The Chinese government put on a brave face in response, with a foreign ministry spokesman saying it was inevitable there would be problems or different points of view between any two countries.

But Mahathir’s announcement has transcended bilateral cooperation, and should serve as a timely warning to the Chinese leadership about the importance and urgency with which they should conduct a comprehensive review of the belt and road strategy and recalibrate it by reining in its ambitious investment plans.

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Indeed, Mahathir’s decision is just the latest setback for the plan, as politicians and economists in an increasing number of countries that once courted Chinese investments have now publicly expressed fears that some of the projects are too costly and would saddle them with too much debt.

To be sure, China’s belt and road plan has been more successful in Africa, where its investments have already provided tangible benefits including the railway connecting landlocked Ethiopia with Djibouti and the Mombasa-Nairobi railway in Kenya.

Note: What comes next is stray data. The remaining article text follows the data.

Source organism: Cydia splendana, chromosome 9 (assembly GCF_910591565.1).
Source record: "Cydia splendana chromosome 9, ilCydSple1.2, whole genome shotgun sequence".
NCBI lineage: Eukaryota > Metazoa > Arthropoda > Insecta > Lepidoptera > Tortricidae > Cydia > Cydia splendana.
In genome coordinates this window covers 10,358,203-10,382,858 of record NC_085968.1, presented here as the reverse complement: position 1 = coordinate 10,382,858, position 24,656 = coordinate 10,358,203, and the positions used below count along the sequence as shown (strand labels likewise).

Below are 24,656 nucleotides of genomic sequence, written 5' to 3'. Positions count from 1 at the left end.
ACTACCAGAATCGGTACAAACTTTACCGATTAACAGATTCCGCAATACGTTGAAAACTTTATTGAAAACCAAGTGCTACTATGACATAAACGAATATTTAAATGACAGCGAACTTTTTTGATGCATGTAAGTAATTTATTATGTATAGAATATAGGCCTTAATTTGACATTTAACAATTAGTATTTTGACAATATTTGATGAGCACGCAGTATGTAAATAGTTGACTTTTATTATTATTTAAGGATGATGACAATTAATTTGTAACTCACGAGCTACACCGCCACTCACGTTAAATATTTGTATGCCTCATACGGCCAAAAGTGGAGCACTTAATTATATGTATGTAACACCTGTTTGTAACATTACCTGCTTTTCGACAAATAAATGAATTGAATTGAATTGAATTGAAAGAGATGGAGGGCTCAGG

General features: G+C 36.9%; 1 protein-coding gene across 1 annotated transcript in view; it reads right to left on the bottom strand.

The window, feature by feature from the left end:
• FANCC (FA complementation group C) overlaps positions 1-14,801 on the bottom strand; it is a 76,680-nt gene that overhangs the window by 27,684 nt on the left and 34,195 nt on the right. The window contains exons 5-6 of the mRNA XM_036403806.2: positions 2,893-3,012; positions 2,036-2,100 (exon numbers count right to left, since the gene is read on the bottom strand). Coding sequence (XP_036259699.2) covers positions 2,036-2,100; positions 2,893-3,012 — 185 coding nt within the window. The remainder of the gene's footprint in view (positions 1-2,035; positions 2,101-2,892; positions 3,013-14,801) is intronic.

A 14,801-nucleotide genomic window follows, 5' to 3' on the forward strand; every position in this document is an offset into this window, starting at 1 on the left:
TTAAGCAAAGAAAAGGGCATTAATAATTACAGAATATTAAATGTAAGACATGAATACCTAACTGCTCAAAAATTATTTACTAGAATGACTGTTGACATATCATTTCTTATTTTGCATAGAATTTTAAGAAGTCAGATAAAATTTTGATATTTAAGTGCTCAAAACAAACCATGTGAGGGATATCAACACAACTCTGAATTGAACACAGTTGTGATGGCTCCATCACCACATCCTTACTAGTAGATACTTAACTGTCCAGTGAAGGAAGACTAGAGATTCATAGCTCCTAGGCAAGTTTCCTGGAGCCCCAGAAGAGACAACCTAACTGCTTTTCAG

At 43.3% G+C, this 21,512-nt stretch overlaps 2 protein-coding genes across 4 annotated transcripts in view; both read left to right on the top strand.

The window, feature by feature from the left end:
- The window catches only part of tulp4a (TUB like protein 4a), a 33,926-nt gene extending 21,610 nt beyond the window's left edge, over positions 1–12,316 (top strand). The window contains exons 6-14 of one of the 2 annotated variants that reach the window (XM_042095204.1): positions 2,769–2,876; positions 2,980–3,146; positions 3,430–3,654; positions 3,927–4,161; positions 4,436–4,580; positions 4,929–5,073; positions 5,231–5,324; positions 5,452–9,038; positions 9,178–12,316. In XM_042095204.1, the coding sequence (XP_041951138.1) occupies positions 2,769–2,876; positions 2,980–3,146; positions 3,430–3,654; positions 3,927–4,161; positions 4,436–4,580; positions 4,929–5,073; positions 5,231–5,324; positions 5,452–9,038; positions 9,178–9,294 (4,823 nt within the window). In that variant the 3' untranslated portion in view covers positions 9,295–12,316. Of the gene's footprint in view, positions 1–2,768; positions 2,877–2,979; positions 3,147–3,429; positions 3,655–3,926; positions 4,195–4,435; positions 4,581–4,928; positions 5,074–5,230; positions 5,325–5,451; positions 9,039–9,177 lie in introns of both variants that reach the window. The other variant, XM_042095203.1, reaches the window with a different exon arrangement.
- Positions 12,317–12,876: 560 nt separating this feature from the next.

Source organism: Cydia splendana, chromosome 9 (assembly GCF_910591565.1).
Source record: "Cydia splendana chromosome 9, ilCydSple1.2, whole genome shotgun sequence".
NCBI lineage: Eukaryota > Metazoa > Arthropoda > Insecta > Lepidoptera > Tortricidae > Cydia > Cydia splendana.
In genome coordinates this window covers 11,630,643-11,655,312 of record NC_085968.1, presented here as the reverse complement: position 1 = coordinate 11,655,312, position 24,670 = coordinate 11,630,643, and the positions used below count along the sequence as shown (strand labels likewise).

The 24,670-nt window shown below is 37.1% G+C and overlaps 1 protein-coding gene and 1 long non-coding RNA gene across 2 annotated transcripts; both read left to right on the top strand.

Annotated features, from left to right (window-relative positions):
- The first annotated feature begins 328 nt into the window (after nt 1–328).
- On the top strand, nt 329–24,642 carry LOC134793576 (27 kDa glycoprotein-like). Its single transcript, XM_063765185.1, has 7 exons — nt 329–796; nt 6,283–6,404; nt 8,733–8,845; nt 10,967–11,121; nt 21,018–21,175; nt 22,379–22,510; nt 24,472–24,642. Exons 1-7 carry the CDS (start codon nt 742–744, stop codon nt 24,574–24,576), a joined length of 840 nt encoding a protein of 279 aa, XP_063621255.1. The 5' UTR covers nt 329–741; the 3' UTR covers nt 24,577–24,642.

From September 3, Xi will host a two-day summit of African heads of state and representatives from international organisations to discuss further cooperation between China and African countries. There is little doubt the belt and road strategy will be one of the key themes, with more investments to be announced.

It remains unclear how much money China has sent to countries involved in the plan.

Some official estimates have put its total direct investment at more than US$60 billion between 2014 and 2017, but the figure could be several times higher if loans from China’s banks are counted.

The Chinese government has been aggressively pushing the belt and road plan abroad while Xi has consolidated his power over the past five years.

Last year he declared China had entered into a new era, arguing it was never so close to the centre of the world stage.

The belt and road strategy thus appears to have become an important vehicle for China to enhance its status as a world leader.

But from the very beginning, Chinese officials seem to have bought into their own hype, overexcited about the gigantic scale and enormous potential of the plan.